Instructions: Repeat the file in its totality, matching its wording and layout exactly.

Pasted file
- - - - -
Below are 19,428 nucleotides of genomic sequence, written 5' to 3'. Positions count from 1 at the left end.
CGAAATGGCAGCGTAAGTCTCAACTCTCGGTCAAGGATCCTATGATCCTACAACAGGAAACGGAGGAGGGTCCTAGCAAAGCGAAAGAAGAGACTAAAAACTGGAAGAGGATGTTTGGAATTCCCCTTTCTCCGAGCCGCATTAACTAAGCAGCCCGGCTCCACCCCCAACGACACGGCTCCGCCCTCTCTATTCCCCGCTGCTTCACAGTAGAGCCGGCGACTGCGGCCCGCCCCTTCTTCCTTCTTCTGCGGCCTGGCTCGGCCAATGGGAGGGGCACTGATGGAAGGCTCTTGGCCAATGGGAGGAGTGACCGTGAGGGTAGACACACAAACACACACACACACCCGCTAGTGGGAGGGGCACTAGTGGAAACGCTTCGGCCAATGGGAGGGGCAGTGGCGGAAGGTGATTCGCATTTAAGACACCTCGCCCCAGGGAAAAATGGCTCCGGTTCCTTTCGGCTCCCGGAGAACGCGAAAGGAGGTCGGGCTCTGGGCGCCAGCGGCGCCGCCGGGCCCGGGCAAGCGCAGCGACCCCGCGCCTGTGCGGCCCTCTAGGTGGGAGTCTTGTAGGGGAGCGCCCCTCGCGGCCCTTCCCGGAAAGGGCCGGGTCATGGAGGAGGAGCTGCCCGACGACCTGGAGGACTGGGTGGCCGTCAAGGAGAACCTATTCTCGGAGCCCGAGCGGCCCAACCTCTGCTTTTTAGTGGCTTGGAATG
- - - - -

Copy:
Below are 19,428 nucleotides of genomic sequence, written 5' to 3'. Positions count from 1 at the left end.
CGAAATGGCAGCGTAAGTCTCAACTCTCGGTCAAGGATCCTATGATCCTACAACAGGAAACGGAGGAGGGTCCTAGCAAAGCGAAAGAAGAGACTAAAAACTGGAAGAGGATGTTTGGAATTCCCCTTTCTCCGAGCCGCATTAACTAAGCAGCCCGGCTCCACCCCCAACGACACGGCTCCGCCCTCTCTATTCCCCGCTGCTTCACAGTAGAGCCGGCGACTGCGGCCCGCCCCTTCTTCCTTCTTCTGCGGCCTGGCTCGGCCAATGGGAGGGGCACTGATGGAAGGCTCTTGGCCAATGGGAGGAGTGACCGTGAGGGTAGACACACAAACACACACACACACCCGCTAGTGGGAGGGGCACTAGTGGAAACGCTTCGGCCAATGGGAGGGGCAGTGGCGGAAGGTGATTCGCATTTAAGACACCTCGCCCCAGGGAAAAATGGCTCCGGTTCCTTTCGGCTCCCGGAGAACGCGAAAGGAGGTCGGGCTCTGGGCGCCAGCGGCGCCGCCGGGCCCGGGCAAGCGCAGCGACCCCGCGCCTGTGCGGCCCTCTAGGTGGGAGTCTTGTAGGGGAGCGCCCCTCGCGGCCCTTCCCGGAAAGGGCCGGGTCATGGAGGAGGAGCTGCCCGACGACCTGGAGGACTGGGTGGCCGTCAAGGAGAACCTATTCTCGGAGCCCGAGCGGCCCAACCTCTGCTTTTTAGTGGCTTGGAATG